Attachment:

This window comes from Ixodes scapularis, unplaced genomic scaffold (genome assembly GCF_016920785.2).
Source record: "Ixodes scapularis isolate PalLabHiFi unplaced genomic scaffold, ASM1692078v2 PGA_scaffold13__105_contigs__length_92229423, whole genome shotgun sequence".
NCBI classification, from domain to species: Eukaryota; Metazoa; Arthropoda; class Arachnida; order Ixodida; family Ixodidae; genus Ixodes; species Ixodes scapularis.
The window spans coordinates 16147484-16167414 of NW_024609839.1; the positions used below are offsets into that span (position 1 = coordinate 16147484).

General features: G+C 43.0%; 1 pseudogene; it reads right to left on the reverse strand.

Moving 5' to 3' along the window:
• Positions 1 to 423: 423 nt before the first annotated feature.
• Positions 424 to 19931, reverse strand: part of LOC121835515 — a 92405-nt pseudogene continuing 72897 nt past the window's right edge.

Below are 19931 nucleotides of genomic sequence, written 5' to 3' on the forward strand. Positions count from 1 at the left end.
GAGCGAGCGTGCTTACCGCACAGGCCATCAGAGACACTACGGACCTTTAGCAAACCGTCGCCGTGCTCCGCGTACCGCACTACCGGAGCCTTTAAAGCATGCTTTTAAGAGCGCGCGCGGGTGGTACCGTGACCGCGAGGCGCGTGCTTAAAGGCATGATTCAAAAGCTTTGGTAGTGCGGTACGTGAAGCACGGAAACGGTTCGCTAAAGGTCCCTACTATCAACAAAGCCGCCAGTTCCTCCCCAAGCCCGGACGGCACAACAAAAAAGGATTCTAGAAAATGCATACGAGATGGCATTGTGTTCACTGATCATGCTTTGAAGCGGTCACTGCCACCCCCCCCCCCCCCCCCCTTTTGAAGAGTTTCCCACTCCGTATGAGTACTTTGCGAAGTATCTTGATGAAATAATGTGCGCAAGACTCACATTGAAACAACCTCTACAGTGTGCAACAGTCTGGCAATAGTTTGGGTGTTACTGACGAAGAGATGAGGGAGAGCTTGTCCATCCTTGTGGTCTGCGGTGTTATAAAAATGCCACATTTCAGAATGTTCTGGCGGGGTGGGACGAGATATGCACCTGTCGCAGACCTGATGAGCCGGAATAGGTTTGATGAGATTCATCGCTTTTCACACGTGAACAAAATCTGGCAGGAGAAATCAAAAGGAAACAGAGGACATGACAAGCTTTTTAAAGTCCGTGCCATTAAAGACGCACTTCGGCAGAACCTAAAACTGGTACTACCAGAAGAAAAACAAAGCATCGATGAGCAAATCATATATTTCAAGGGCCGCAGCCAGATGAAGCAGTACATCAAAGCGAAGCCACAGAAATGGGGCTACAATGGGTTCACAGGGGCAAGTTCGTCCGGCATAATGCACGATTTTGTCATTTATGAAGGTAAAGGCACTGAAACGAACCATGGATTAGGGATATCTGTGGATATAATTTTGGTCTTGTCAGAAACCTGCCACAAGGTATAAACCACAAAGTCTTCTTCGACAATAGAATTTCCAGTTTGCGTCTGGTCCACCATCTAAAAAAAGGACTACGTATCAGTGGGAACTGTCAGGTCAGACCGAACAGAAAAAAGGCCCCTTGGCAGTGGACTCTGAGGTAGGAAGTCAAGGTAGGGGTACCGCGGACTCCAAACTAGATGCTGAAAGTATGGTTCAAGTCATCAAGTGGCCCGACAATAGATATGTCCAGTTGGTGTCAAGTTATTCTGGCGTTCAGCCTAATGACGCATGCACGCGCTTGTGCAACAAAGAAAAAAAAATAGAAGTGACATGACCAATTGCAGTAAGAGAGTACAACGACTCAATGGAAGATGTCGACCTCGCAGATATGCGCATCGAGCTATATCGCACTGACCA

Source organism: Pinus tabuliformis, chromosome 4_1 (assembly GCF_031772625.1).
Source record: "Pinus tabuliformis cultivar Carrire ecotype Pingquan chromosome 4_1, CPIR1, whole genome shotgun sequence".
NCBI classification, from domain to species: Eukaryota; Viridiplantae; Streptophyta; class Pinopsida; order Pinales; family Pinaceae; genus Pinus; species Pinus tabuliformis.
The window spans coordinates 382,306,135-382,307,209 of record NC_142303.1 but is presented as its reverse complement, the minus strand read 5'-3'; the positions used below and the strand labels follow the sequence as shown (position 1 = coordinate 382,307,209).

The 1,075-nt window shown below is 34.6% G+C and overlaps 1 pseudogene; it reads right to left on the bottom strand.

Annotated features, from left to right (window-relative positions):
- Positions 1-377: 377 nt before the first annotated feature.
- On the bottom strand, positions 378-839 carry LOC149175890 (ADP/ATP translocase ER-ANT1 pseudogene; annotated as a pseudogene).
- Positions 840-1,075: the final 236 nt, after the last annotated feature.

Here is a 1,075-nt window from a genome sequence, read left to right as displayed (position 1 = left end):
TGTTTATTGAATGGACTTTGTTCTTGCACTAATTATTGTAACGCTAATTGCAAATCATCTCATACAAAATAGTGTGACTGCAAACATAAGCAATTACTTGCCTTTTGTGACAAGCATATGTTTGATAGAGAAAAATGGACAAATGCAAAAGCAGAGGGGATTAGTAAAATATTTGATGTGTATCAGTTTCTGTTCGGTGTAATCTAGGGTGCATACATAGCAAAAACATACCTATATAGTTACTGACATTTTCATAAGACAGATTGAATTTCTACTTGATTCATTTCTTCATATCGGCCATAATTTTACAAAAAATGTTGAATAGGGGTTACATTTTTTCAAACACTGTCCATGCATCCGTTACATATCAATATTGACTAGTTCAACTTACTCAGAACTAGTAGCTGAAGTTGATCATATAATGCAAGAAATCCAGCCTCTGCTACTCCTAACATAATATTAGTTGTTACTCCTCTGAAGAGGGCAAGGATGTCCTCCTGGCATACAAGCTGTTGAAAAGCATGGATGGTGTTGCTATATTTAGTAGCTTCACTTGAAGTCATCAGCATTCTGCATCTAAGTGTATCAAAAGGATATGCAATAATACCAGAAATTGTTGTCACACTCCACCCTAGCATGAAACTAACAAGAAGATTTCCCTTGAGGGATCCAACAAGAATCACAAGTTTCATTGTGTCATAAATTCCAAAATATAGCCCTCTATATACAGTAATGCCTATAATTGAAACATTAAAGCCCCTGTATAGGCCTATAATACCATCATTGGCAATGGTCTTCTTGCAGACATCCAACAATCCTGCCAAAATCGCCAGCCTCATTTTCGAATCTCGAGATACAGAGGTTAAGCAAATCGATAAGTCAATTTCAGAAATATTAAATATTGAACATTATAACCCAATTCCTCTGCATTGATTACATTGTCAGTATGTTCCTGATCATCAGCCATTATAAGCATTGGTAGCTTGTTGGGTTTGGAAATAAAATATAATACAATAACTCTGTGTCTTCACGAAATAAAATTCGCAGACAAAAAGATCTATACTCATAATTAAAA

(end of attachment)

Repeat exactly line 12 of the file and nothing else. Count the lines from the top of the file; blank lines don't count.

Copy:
Source record: "Pinus tabuliformis cultivar Carrire ecotype Pingquan chromosome 4_1, CPIR1, whole genome shotgun sequence".